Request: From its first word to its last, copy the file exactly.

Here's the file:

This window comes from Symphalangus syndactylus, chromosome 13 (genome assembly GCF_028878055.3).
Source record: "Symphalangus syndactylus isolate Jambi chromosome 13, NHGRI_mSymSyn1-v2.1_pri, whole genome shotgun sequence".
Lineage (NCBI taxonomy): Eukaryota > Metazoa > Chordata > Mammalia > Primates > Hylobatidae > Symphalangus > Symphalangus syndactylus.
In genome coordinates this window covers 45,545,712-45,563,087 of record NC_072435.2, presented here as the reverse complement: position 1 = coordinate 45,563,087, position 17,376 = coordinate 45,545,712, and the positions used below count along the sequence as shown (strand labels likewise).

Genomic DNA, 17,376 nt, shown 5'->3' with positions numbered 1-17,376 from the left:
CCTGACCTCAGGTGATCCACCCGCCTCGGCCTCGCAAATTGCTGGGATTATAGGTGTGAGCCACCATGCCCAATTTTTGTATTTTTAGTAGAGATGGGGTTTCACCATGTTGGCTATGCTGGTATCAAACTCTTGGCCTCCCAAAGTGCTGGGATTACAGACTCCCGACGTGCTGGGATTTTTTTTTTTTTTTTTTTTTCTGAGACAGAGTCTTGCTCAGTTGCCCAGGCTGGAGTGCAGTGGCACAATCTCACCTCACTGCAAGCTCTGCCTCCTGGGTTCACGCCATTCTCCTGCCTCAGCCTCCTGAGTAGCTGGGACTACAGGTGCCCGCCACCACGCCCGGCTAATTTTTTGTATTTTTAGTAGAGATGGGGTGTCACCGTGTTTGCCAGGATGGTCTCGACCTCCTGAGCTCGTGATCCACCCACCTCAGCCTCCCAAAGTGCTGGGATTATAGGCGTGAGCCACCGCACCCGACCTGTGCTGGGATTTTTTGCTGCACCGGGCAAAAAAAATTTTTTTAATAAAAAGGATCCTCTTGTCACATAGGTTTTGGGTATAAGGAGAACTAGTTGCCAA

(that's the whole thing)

This window comes from Symphalangus syndactylus, chromosome 13 (genome assembly GCF_028878055.3).
Source record: "Symphalangus syndactylus isolate Jambi chromosome 13, NHGRI_mSymSyn1-v2.1_pri, whole genome shotgun sequence".
Lineage (NCBI taxonomy): Eukaryota > Metazoa > Chordata > Mammalia > Primates > Hylobatidae > Symphalangus > Symphalangus syndactylus.
In genome coordinates this window covers 45,545,712-45,563,087 of record NC_072435.2, presented here as the reverse complement: position 1 = coordinate 45,563,087, position 17,376 = coordinate 45,545,712, and the positions used below count along the sequence as shown (strand labels likewise).

Genomic DNA, 17,376 nt, shown 5'->3' with positions numbered 1-17,376 from the left:
CCTGACCTCAGGTGATCCACCCGCCTCGGCCTCGCAAATTGCTGGGATTATAGGTGTGAGCCACCATGCCCAATTTTTGTATTTTTAGTAGAGATGGGGTTTCACCATGTTGGCTATGCTGGTATCAAACTCTTGGCCTCCCAAAGTGCTGGGATTACAGACTCCCGACGTGCTGGGATTTTTTTTTTTTTTTTTTTTTCTGAGACAGAGTCTTGCTCAGTTGCCCAGGCTGGAGTGCAGTGGCACAATCTCACCTCACTGCAAGCTCTGCCTCCTGGGTTCACGCCATTCTCCTGCCTCAGCCTCCTGAGTAGCTGGGACTACAGGTGCCCGCCACCACGCCCGGCTAATTTTTTGTATTTTTAGTAGAGATGGGGTGTCACCGTGTTTGCCAGGATGGTCTCGACCTCCTGAGCTCGTGATCCACCCACCTCAGCCTCCCAAAGTGCTGGGATTATAGGCGTGAGCCACCGCACCCGACCTGTGCTGGGATTTTTTGCTGCACCGGGCAAAAAAAATTTTTTTAATAAAAAGGATCCTCTTGTCACATAGGTTTTGGGTATAAGGAGAACTAGTTGCCAA